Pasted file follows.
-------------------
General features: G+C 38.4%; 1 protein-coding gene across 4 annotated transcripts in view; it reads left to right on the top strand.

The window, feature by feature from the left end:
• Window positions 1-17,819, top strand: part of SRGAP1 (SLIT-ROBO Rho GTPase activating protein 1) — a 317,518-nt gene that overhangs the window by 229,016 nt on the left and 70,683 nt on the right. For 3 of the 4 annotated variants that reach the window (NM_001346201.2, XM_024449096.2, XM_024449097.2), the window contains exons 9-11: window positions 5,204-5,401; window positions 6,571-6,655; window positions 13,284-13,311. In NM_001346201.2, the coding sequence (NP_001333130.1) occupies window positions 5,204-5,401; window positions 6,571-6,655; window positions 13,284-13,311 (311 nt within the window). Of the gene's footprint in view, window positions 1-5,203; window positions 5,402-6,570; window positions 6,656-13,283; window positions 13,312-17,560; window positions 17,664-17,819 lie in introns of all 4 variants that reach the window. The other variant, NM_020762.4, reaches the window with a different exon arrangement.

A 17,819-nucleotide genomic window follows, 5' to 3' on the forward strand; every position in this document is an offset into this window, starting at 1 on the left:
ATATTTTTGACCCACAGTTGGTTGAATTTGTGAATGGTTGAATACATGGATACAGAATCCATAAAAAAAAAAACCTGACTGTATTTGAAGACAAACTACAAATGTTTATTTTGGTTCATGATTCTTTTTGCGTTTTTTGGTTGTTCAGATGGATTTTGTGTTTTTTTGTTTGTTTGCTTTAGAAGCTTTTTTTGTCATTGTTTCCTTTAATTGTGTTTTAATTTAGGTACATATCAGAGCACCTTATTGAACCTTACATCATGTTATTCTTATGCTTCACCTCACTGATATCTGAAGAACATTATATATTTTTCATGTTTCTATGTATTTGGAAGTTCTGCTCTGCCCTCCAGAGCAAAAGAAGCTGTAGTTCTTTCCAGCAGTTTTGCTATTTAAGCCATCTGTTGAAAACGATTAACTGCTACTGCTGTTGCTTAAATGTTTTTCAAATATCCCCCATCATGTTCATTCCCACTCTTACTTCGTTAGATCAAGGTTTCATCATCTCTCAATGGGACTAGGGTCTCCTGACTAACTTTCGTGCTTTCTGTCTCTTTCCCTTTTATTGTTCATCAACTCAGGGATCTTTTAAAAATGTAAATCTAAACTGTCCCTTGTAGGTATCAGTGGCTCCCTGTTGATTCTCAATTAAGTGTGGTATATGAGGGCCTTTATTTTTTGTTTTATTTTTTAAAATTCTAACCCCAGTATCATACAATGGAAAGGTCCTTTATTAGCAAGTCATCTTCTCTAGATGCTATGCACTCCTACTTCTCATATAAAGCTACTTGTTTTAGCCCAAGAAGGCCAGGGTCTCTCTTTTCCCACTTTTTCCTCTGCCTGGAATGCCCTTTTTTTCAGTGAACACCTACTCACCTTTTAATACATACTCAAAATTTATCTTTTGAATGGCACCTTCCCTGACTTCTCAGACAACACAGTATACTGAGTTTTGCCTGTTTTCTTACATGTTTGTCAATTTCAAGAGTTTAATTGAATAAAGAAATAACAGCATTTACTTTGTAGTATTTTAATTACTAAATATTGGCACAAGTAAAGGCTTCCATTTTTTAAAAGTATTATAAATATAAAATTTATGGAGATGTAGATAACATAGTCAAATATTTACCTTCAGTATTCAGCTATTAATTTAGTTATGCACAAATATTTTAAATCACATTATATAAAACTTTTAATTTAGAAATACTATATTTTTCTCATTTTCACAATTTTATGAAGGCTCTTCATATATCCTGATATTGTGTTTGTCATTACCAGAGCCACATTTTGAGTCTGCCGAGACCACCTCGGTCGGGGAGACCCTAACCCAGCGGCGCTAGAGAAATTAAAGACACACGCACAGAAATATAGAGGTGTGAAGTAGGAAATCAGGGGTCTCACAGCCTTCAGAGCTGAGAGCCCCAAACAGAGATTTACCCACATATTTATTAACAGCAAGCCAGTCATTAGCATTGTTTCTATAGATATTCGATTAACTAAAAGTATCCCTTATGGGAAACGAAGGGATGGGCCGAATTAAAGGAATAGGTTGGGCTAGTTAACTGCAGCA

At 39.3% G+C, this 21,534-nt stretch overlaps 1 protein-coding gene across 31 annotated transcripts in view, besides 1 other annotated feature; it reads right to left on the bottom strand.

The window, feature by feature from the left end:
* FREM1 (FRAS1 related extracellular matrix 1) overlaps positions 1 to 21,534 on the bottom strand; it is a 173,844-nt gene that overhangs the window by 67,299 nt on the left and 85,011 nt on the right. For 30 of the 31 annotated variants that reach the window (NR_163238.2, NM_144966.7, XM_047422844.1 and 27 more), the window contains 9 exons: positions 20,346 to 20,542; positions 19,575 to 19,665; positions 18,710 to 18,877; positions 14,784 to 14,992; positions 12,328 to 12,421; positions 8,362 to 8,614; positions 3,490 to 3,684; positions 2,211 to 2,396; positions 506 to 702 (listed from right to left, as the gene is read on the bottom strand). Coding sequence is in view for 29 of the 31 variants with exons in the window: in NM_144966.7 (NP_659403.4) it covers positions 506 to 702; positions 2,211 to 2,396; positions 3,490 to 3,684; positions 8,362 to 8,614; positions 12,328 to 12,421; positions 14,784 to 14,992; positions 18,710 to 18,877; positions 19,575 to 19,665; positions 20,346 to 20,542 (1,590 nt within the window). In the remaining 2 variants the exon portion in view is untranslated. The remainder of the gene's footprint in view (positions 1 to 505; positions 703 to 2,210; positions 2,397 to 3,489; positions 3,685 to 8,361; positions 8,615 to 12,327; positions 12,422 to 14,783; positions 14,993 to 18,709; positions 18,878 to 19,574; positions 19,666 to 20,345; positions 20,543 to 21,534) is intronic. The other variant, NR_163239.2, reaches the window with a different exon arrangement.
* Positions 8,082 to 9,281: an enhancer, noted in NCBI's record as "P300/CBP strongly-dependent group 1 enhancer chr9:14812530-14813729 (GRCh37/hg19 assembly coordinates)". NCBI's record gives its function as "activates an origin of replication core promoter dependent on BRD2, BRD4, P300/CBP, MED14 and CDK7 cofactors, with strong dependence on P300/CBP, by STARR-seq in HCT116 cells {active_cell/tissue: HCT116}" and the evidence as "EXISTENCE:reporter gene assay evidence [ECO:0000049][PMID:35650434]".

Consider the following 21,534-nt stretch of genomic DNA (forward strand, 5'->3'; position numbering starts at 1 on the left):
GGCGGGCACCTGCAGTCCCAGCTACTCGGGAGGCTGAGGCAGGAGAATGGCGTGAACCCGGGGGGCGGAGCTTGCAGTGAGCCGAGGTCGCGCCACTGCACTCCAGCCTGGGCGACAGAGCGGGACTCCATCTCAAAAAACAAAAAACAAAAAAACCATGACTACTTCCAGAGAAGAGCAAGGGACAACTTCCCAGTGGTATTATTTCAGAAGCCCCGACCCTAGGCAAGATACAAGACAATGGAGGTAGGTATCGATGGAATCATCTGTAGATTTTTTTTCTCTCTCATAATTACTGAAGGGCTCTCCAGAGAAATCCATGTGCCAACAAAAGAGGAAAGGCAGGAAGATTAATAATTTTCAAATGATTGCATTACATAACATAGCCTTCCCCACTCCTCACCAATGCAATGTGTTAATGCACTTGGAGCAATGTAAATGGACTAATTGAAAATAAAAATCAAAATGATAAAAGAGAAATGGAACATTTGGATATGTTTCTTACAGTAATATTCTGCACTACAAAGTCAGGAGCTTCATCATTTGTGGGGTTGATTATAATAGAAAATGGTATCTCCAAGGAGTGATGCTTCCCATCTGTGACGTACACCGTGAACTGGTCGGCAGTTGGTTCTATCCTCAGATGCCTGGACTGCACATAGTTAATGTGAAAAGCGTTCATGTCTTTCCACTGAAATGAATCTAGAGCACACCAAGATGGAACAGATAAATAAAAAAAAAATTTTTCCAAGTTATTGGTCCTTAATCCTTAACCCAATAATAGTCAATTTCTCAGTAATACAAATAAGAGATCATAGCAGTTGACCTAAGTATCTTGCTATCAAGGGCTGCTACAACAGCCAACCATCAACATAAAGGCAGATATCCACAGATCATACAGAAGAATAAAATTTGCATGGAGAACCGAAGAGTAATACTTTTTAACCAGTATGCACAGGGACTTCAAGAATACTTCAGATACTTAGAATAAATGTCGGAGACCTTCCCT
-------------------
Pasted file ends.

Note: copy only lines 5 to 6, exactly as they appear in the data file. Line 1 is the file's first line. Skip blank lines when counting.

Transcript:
ATATTTTTGACCCACAGTTGGTTGAATTTGTGAATGGTTGAATACATGGATACAGAATCCATAAAAAAAAAAACCTGACTGTATTTGAAGACAAACTACAAATGTTTATTTTGGTTCATGATTCTTTTTGCGTTTTTTGGTTGTTCAGATGGATTTTGTGTTTTTTTGTTTGTTTGCTTTAGAAGCTTTTTTTGTCATTGTTTCCTTTAATTGTGTTTTAATTTAGGTACATATCAGAGCACCTTATTGAACCTTACATCATGTTATTCTTATGCTTCACCTCACTGATATCTGAAGAACATTATATATTTTTCATGTTTCTATGTATTTGGAAGTTCTGCTCTGCCCTCCAGAGCAAAAGAAGCTGTAGTTCTTTCCAGCAGTTTTGCTATTTAAGCCATCTGTTGAAAACGATTAACTGCTACTGCTGTTGCTTAAATGTTTTTCAAATATCCCCCATCATGTTCATTCCCACTCTTACTTCGTTAGATCAAGGTTTCATCATCTCTCAATGGGACTAGGGTCTCCTGACTAACTTTCGTGCTTTCTGTCTCTTTCCCTTTTATTGTTCATCAACTCAGGGATCTTTTAAAAATGTAAATCTAAACTGTCCCTTGTAGGTATCAGTGGCTCCCTGTTGATTCTCAATTAAGTGTGGTATATGAGGGCCTTTATTTTTTGTTTTATTTTTTAAAATTCTAACCCCAGTATCATACAATGGAAAGGTCCTTTATTAGCAAGTCATCTTCTCTAGATGCTATGCACTCCTACTTCTCATATAAAGCTACTTGTTTTAGCCCAAGAAGGCCAGGGTCTCTCTTTTCCCACTTTTTCCTCTGCCTGGAATGCCCTTTTTTTCAGTGAACACCTACTCACCTTTTAATACATACTCAAAATTTATCTTTTGAATGGCACCTTCCCTGACTTCTCAGACAACACAGTATACTGAGTTTTGCCTGTTTTCTTACATGTTTGTCAATTTCAAGAGTTTAATTGAATAAAGAAATAACAGCATTTACTTTGTAGTATTTTAATTACTAAATATTGGCACAAGTAAAGGCTTCCATTTTTTAAAAGTATTATAAATATAAAATTTATGGAGATGTAGATAACATAGTCAAATATTTACCTTCAGTATTCAGCTATTAATTTAGTTATGCACAAATATTTTAAATCACATTATATAAAACTTTTAATTTAGAAATACTATATTTTTCTCATTTTCACAATTTTATGAAGGCTCTTCATATATCCTGATATTGTGTTTGTCATTACCAGAGCCACATTTTGAGTCTGCCGAGACCACCTCGGTCGGGGAGACCCTAACCCAGCGGCGCTAGAGAAATTAAAGACACACGCACAGAAATATAGAGGTGTGAAGTAGGAAATCAGGGGTCTCACAGCCTTCAGAGCTGAGAGCCCCAAACAGAGATTTACCCACATATTTATTAACAGCAAGCCAGTCATTAGCATTGTTTCTATAGATATTCGATTAACTAAAAGTATCCCTTATGGGAAACGAAGGGATGGGCCGAATTAAAGGAATAGGTTGGGCTAGTTAACTGCAGCA

At 39.3% G+C, this 21,534-nt stretch overlaps 1 protein-coding gene across 31 annotated transcripts in view, besides 1 other annotated feature; it reads right to left on the bottom strand.